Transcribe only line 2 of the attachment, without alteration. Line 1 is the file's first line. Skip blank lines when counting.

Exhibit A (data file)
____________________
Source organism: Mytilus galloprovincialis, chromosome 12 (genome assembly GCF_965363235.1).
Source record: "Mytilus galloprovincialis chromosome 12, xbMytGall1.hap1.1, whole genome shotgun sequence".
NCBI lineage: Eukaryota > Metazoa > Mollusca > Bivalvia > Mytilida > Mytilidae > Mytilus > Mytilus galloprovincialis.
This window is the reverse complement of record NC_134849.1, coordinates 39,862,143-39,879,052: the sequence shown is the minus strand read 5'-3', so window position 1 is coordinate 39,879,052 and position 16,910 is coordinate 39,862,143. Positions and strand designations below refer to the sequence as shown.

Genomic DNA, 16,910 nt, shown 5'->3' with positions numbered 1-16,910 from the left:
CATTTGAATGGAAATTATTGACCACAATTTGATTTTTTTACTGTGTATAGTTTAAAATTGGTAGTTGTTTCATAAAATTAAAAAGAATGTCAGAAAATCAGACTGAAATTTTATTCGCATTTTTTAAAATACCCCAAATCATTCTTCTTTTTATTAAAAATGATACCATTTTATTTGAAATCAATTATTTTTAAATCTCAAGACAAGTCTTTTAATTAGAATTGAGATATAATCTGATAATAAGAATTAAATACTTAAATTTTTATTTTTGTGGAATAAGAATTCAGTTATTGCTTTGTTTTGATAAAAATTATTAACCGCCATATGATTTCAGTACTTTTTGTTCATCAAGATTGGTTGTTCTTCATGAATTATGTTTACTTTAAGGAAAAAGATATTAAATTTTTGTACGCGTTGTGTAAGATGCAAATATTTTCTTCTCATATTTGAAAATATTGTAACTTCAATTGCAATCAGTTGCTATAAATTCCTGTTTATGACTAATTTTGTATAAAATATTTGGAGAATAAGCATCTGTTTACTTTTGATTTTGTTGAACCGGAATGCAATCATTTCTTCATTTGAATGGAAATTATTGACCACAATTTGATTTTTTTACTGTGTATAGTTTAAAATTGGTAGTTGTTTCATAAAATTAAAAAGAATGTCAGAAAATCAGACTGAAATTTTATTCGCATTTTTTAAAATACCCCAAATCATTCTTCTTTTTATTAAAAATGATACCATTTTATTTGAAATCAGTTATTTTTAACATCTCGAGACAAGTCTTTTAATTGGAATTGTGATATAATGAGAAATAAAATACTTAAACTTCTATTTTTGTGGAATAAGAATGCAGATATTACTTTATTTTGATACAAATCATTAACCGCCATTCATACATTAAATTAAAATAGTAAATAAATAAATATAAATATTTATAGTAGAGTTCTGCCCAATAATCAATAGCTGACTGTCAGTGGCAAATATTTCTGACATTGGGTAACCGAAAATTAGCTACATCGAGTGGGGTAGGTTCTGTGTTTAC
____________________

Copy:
Source record: "Mytilus galloprovincialis chromosome 12, xbMytGall1.hap1.1, whole genome shotgun sequence".